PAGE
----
Public data network

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A public data network (PDN) is a network established and operated by a telecommunications administration, or a recognized private operating agency, for the specific purpose of providing data transmission services for the public. The first network was deployed in 1972 in Spain called RETD. Public data network was the common name given to the international collection of X.25 providers whose combined network had large global coverage during the 1980s and into the 1990s, which provided infrastructure for the early Internet.[1][2]


In communications, a PDN is a circuit- or packet-switched network that is available to the public and that can transmit data in digital form. A PDN provider is a company that provides access to a PDN and that provides any of X.25, frame relay, or cell relay (ATM) services.[3] Access to a PDN generally includes a guaranteed bandwidth, known as the committed information rate (CIR). Costs for the access depend on the guaranteed rate. PDN providers differ in how they charge for temporary increases in required bandwidth (known as surges). Some use the amount of overrun; others use the surge duration.[4]


Experimental packet switching networks preceded the first public data networks which came into operation in the 1970s. Early examples include: RETD/Iberpac in Spain, which was the first PDN in 1972;[5][6][7] RCP/Transpac in France; Telenet, Tymnet and CompuServe in the United States; EPSS/Packet Switch Stream, in the United Kingdom; EIN/Euronet in the EEC; DATAPAC in Canada; and AUSTPAC in Australia.

The International Packet Switched Service was the first commercial and international packet-switched network. It was a collaboration between British and American telecom companies that became operational in 1978.[8][9][10]

Public switched data network[edit]

A public switched data network (PSDN) is a network for providing data services via a system of multiple wide area networks, similar in concept to the public switched telephone network (PSTN).[11] A PSDN may use a variety of switching technologies, including packet switching, circuit switching, and message switching.[11] A packet-switched PSDN may also be called a packet-switched data network.[12][13]

Originally the term PSDN referred only to Packet Switch Stream (PSS), an X.25-based packet-switched network, mostly used to provide leased-line connections between local area networks and the Internet using permanent virtual circuits (PVCs).[citation needed] Today, the term may refer not only to Frame Relay and Asynchronous Transfer Mode (ATM), both providing PVCs, but also to Internet Protocol (IP), GPRS, and other packet-switching techniques.

Whilst there are several technologies that are superficially similar to the PSDN, such as Integrated Services Digital Network (ISDN) and the digital subscriber line (DSL) technologies, they are not examples of it.[citation needed] ISDN utilizes the PSTN circuit-switched network, and DSL uses point-to-point circuit switching communications overlaid on the PSTN local loop (copper wires), usually utilized for access to a packet-switched broadband IP network.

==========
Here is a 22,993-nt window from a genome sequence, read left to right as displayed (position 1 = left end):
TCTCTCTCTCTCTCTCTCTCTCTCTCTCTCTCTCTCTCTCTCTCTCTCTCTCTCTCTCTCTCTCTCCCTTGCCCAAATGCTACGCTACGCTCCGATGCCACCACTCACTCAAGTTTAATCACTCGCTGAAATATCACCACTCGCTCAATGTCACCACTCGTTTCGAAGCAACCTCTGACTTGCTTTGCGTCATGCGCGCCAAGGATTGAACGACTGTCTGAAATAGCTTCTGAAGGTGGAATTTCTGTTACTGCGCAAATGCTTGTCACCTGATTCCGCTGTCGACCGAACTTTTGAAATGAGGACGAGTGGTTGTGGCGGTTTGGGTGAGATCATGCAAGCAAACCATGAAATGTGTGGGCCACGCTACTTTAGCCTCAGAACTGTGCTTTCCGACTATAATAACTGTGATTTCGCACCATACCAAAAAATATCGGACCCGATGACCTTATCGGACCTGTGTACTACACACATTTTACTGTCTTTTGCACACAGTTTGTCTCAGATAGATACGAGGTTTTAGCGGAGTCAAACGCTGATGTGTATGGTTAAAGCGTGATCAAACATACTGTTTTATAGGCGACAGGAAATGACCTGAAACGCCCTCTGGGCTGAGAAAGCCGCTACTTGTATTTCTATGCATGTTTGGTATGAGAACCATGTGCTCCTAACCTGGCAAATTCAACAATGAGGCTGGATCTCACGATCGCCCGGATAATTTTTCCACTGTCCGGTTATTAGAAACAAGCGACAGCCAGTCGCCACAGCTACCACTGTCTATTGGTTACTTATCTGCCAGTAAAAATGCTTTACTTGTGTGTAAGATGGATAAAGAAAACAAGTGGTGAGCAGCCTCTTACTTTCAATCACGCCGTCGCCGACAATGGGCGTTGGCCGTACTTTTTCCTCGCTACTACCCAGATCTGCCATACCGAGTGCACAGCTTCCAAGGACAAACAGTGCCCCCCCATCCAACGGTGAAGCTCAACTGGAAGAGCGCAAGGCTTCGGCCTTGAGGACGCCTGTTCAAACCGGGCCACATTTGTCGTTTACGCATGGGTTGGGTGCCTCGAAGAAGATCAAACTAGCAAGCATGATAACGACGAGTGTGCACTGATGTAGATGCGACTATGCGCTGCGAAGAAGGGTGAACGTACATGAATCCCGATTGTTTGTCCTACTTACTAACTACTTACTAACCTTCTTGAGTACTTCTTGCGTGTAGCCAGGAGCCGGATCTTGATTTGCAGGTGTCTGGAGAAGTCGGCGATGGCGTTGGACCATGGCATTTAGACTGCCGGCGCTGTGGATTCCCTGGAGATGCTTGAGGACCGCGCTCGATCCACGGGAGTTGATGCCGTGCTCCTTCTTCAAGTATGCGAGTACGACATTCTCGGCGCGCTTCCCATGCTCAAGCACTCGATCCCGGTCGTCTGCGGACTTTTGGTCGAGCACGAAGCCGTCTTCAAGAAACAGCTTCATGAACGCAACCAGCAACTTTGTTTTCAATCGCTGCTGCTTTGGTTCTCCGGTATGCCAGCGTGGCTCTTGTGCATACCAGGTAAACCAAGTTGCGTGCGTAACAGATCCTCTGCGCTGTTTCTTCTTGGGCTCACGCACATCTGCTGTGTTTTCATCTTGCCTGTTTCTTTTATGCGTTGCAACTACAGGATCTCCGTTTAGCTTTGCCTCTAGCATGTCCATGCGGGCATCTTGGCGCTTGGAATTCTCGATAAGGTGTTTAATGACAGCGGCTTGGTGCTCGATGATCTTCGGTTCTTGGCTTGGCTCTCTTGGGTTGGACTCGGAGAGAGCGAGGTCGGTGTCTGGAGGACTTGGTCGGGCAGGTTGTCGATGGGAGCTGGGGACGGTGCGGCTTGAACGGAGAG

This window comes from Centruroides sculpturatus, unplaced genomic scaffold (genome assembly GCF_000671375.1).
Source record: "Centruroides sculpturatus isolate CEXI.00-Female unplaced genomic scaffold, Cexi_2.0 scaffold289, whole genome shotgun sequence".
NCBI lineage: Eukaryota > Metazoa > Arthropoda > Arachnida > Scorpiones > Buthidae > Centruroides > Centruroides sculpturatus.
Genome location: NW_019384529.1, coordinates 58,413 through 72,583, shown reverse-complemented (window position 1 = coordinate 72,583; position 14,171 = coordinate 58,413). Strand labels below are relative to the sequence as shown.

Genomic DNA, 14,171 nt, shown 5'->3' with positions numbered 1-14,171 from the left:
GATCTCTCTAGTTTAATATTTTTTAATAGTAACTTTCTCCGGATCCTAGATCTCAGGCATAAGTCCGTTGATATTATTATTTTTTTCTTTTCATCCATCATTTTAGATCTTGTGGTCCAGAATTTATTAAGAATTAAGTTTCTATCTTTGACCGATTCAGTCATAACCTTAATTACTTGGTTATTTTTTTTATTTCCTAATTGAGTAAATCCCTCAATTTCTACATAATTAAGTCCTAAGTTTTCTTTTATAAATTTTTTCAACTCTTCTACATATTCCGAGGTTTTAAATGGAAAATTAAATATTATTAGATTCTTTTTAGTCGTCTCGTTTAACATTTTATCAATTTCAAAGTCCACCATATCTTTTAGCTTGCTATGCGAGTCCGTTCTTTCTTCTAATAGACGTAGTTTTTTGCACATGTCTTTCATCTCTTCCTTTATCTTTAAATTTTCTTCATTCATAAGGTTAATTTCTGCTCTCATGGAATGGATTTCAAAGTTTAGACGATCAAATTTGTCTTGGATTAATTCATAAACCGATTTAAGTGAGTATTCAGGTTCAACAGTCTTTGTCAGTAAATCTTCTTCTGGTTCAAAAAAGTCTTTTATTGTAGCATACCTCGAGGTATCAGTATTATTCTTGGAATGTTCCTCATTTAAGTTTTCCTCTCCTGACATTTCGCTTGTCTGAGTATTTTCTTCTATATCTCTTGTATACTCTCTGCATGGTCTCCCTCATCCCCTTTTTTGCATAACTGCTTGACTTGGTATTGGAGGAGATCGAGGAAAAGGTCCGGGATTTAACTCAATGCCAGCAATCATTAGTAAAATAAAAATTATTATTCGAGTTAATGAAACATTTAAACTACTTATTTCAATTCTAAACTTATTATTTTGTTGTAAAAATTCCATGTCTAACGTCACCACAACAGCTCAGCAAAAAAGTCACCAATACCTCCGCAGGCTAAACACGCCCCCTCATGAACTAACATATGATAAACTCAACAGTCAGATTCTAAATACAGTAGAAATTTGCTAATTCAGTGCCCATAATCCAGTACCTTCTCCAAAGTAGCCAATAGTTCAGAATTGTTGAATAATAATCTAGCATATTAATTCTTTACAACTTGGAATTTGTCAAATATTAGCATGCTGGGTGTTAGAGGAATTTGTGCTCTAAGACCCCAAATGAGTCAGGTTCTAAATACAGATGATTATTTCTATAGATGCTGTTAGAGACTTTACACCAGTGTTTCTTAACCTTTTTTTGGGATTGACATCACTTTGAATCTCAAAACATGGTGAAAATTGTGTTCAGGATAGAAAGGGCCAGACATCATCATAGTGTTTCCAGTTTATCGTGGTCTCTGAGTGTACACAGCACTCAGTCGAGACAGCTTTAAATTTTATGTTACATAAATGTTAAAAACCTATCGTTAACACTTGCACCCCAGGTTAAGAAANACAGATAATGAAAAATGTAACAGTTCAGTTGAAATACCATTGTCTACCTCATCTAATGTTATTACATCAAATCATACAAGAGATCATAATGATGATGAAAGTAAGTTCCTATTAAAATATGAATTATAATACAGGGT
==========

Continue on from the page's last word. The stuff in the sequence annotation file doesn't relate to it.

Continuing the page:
Public data transmission service[edit]

A public data transmission service is a data transmission service that is established and operated by a telecommunication administration, or a recognized private operating agency, and uses a public data network. A public data transmission service may include Circuit Switched Data packet-switched, and leased line data transmission.

See also[edit]


Public Domain This article incorporates public domain material from the General Services Administration document: "Federal Standard 1037C".

  1. ^ Council, National Research; Sciences, Division on Engineering and Physical; Board, Computer Science and Telecommunications; Applications, Commission on Physical Sciences, Mathematics, and; Committee, NII 2000 Steering (1998-02-05). The Unpredictable Certainty: White Papers. National Academies Press. ISBN 978-0-309-17414-5.
  2. ^ (Schatt 1991, p. 200).
  3. ^ (Schatt 1991, p. 207).
  4. ^ Stokes, A. V. (2014-05-23). Communications Standards: State of the Art Report 14:3. Elsevier. ISBN 978-1-4831-6093-1.
  5. ^ Alarcia, G.; Herrera, S. (1974). "C.T.N.E.'s PACKET SWITCHING NETWORK. ITS APPLICATIONS". Proceedings of 2nd ICCC 74. pp. 163–170.
  7. ^ Lavandera, Luis (1980). "ARCHITECTURE, PROTOCOLS AND PERFORMANCE OF RETD". Conference Record of ICC 80. IEEE. pp. 28.4.1–28.4.5.
  8. ^ Roberts, L.G. (1978). "The evolution of packet switching". Proceedings of the IEEE. 66 (11): 1307–1313. doi:10.1109/PROC.1978.11141. ISSN 1558-2256. S2CID 26876676.
  9. ^ Rybczynski, Tony (2009). "Commercialization of packet switching (1975-1985): A Canadian perspective [History of Communications]". IEEE Communications Magazine. 47 (12): 26–31. doi:10.1109/MCOM.2009.5350364. ISSN 1558-1896. S2CID 23243636.
  10. ^ Schwartz, Mischa (2010). "X.25 Virtual Circuits - TRANSPAC IN France - Pre-Internet Data Networking [History of communications]". IEEE Communications Magazine. 48 (11): 40–46. doi:10.1109/MCOM.2010.5621965. ISSN 1558-1896. S2CID 23639680.
  11. ^ a b Bagad (2009). Telecommunication Switching Systems and Networks. Technical Publications. p. 344. ISBN 9788184315905. Retrieved 25 November 2016.
  12. ^ Hura and Singal (2001). Data and Computer Communications: Networking and Internetworking. CRC Press. p. 1168. ISBN 9780849309281. Retrieved 25 November 2016.
  13. ^ Mazda, Fraidoon (2013). Focal Illustrated Dictionary of Telecommunications. Taylor & Francis. p. 704. ISBN 9781136121029. Retrieved 25 November 2016.

Further reading[edit]

  • Schatt, Stan (1991). Linking LANs: A Micro Manager's Guide. McGraw-Hill. ISBN 0-8306-3755-9.